Having trouble writing effective sales copy? Want to improve your sales letter and email marketing campaigns? Wondering how to write the perfect prospecting email? Want to spice up your marketing campaigns and website content with a little bit of creativity? This post will teach you how to write effective sales and marketing copy that will convince your readers to take action and buy your product or service.
Step 1: Know Your Audience
You can write all the persuasive marketing copy in the world, but you’ll fail miserably if you don’t understand your audience. Start by studying your buyer persona. Know exactly who they are, what makes them tick, and what problems they are facing. This will help you to identify the key benefits your product or service can offer them. At this stage, you are simply gathering information – you don’t yet have a clear idea of how to approach your writing project. As you move through the process, you will become more "audience-savvy" and able to write with more certainty.
Step 2: Create Moodboard
A moodboard is a place where you can brainstorm ideas for your sales and marketing materials. You can start by drawing a grid or a mind-map where you can organize your thoughts and ideas. Include everything from pitch ideas to marketing campaign slogans. In addition to helping you brainstorm, a moodboard can also be a place for you to collect inspiration for your writing. As a writer, it’s a great tool for keeping track of your ideas and expanding your vocabulary. In the moodboard stage, you are simply collecting information – you don’t yet have a clear idea of how to approach your writing project.
Step 3: Set The Mood For Your Copy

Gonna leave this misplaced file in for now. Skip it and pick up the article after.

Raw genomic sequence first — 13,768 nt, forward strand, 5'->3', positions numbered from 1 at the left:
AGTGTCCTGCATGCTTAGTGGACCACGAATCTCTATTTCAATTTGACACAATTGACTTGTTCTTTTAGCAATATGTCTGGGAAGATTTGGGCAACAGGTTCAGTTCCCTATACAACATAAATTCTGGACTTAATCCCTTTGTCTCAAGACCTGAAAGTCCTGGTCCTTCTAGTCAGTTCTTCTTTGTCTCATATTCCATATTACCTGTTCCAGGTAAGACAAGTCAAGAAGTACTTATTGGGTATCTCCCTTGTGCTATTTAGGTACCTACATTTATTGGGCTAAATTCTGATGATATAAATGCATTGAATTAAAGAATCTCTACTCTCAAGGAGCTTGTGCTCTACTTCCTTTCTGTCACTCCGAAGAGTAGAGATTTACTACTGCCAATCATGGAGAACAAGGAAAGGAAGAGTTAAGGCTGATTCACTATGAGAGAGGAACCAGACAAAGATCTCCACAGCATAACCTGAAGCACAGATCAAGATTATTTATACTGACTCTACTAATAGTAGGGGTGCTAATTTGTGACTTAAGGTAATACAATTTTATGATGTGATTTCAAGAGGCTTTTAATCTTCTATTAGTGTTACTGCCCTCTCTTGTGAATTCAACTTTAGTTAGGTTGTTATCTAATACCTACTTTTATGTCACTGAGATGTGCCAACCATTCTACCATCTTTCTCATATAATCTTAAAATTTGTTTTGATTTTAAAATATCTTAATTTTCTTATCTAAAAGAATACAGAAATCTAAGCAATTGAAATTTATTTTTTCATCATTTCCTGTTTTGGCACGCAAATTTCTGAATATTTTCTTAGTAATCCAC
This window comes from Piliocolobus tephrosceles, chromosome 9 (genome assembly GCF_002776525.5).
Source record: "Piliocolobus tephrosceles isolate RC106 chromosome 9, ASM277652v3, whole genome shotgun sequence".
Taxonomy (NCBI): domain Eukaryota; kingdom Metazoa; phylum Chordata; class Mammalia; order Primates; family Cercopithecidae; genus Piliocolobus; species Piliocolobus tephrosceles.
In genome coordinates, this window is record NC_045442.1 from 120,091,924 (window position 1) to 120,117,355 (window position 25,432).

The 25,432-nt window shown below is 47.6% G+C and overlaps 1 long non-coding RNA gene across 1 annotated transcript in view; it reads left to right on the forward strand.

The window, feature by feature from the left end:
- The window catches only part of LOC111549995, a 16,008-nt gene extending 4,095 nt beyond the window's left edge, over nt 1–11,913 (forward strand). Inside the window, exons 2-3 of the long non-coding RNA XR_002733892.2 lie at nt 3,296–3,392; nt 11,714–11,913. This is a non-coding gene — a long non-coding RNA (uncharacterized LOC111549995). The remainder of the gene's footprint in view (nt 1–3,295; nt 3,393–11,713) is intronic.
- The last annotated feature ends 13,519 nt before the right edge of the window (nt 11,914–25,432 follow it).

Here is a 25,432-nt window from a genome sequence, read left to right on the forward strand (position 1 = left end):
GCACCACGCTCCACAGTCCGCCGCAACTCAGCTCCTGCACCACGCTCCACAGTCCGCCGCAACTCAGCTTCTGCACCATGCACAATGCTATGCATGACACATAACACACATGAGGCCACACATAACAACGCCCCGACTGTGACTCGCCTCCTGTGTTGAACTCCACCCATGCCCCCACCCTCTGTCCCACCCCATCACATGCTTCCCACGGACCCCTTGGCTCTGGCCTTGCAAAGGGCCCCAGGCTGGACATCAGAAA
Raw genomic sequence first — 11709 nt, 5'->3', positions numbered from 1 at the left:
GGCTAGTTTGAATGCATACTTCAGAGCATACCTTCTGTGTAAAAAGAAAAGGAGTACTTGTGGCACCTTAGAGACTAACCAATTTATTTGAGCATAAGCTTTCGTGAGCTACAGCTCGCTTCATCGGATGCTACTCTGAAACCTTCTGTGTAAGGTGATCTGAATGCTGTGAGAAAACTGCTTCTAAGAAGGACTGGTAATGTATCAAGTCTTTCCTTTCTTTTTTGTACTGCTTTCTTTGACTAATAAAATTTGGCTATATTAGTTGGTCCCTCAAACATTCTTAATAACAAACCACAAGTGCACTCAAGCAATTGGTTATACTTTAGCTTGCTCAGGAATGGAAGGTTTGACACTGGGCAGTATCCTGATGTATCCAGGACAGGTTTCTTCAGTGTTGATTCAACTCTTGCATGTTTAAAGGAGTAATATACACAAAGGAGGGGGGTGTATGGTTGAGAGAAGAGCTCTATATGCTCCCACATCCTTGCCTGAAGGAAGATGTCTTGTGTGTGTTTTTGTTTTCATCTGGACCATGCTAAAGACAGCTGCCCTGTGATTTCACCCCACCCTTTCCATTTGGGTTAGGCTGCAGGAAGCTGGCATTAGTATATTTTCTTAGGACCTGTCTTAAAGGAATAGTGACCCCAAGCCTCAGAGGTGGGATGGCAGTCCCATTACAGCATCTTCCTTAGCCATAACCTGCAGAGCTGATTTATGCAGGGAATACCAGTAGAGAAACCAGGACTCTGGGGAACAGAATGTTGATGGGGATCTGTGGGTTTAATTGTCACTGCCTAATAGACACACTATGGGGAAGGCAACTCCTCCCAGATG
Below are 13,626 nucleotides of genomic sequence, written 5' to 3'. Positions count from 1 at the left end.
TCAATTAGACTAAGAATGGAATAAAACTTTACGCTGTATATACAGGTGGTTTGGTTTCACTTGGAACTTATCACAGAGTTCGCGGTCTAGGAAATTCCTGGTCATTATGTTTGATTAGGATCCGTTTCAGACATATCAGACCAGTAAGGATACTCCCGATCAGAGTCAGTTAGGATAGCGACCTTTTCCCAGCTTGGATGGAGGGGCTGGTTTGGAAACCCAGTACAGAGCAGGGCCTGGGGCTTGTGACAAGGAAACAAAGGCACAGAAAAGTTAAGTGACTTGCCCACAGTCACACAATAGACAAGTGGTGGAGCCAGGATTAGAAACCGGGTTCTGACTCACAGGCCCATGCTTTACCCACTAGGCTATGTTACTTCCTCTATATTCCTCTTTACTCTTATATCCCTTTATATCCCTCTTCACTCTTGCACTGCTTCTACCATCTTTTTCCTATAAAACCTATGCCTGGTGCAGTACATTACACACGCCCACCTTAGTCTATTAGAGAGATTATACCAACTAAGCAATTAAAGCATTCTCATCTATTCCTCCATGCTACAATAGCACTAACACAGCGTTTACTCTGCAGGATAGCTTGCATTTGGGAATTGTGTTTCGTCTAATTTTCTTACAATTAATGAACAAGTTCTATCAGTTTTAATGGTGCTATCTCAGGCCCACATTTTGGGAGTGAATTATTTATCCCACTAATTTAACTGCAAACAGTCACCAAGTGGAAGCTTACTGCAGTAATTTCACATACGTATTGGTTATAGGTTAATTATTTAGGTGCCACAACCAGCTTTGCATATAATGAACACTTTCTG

Setting the mood for your writing can be a lot like putting on a favorite fragrance. When you’re in a stressful situation, your natural scent can act as a scent for peace – it can make you feel more relaxed and at ease. In the same way, you can use specific words and phrases to set the mood for your writing – you want your readers to feel that they are in the right place, at the right time, with the right message. This is why it’s important to understand your audience and what they want – you can then set the right tone for your writing without using clichés or overused words. Setting the mood can also help you determine the right tone for your copy – you may need to switch to a more formal language in one section of your copy and a more creative or colloquial language in another.
Step 4: Craft The Hook
A hook is a statement that instantly draws the reader’s attention and compels them to continue reading. In marketing and sales copy, the hook can be used to promote a product or service, encourage the reader to take action, or build credibility with the prospective buyer. When you write your hook, craft it such that it’s as individual as possible – this ensures that the reader will be drawn into the piece and maintain their interest. The hook is a crucial element of your copy, and you must include one in every piece you write (even if it’s not apparent).
Step 5: Develop Strong Opinions
Having strong opinions is great, as long as they’re supported by facts. When you write marketing material, it’s important to develop strong opinions that will benefit your reader – readers hate it when they feel like they’re being sold to. One of the best things you can do for your readers is present information that is relevant to their situation and can benefit them in some way. When you write with authority, your readers will feel as if you’ve answered all their questions and met all their needs. Your opinions and advice should always be backed by data or some other reputable source.